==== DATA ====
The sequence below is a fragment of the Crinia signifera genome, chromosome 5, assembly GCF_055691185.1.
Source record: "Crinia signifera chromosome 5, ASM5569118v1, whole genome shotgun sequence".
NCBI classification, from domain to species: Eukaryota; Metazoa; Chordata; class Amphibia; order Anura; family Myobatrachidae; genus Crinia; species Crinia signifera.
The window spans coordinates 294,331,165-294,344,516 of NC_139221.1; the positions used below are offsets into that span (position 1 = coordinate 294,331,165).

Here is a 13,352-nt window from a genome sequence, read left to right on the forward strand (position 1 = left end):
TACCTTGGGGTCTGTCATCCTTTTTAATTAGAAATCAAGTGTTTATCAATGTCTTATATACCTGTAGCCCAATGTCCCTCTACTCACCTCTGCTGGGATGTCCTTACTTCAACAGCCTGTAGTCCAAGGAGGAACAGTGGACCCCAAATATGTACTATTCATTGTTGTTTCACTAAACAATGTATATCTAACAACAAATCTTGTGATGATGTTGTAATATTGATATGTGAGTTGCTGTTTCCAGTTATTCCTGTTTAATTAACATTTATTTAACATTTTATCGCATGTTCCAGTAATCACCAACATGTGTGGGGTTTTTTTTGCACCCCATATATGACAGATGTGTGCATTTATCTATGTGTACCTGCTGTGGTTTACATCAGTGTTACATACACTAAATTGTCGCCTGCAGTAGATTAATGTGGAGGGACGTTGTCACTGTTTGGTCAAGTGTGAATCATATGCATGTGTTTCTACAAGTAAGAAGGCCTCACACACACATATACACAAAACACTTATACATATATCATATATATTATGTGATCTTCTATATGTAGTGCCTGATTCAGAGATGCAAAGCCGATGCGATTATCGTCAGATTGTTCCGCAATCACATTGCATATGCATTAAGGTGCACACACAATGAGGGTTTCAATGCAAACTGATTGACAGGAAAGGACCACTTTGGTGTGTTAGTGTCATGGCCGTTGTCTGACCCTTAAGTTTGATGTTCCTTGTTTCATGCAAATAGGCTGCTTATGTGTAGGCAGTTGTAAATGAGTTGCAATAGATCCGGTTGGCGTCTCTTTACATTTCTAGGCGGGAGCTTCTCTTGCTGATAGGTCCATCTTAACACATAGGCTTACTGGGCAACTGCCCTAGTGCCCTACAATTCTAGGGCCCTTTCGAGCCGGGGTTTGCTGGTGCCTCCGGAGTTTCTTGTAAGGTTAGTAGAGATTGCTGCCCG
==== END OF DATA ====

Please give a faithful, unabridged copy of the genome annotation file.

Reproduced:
The sequence below is a fragment of the Crinia signifera genome, chromosome 5, assembly GCF_055691185.1.
Source record: "Crinia signifera chromosome 5, ASM5569118v1, whole genome shotgun sequence".
NCBI classification, from domain to species: Eukaryota; Metazoa; Chordata; class Amphibia; order Anura; family Myobatrachidae; genus Crinia; species Crinia signifera.
The window spans coordinates 294,331,165-294,344,516 of NC_139221.1; the positions used below are offsets into that span (position 1 = coordinate 294,331,165).

Here is a 13,352-nt window from a genome sequence, read left to right on the forward strand (position 1 = left end):
TACCTTGGGGTCTGTCATCCTTTTTAATTAGAAATCAAGTGTTTATCAATGTCTTATATACCTGTAGCCCAATGTCCCTCTACTCACCTCTGCTGGGATGTCCTTACTTCAACAGCCTGTAGTCCAAGGAGGAACAGTGGACCCCAAATATGTACTATTCATTGTTGTTTCACTAAACAATGTATATCTAACAACAAATCTTGTGATGATGTTGTAATATTGATATGTGAGTTGCTGTTTCCAGTTATTCCTGTTTAATTAACATTTATTTAACATTTTATCGCATGTTCCAGTAATCACCAACATGTGTGGGGTTTTTTTTGCACCCCATATATGACAGATGTGTGCATTTATCTATGTGTACCTGCTGTGGTTTACATCAGTGTTACATACACTAAATTGTCGCCTGCAGTAGATTAATGTGGAGGGACGTTGTCACTGTTTGGTCAAGTGTGAATCATATGCATGTGTTTCTACAAGTAAGAAGGCCTCACACACACATATACACAAAACACTTATACATATATCATATATATTATGTGATCTTCTATATGTAGTGCCTGATTCAGAGATGCAAAGCCGATGCGATTATCGTCAGATTGTTCCGCAATCACATTGCATATGCATTAAGGTGCACACACAATGAGGGTTTCAATGCAAACTGATTGACAGGAAAGGACCACTTTGGTGTGTTAGTGTCATGGCCGTTGTCTGACCCTTAAGTTTGATGTTCCTTGTTTCATGCAAATAGGCTGCTTATGTGTAGGCAGTTGTAAATGAGTTGCAATAGATCCGGTTGGCGTCTCTTTACATTTCTAGGCGGGAGCTTCTCTTGCTGATAGGTCCATCTTAACACATAGGCTTACTGGGCAACTGCCCTAGTGCCCTACAATTCTAGGGCCCTTTCGAGCCGGGGTTTGCTGGTGCCTCCGGAGTTTCTTGTAAGGTTAGTAGAGATTGCTGCCCG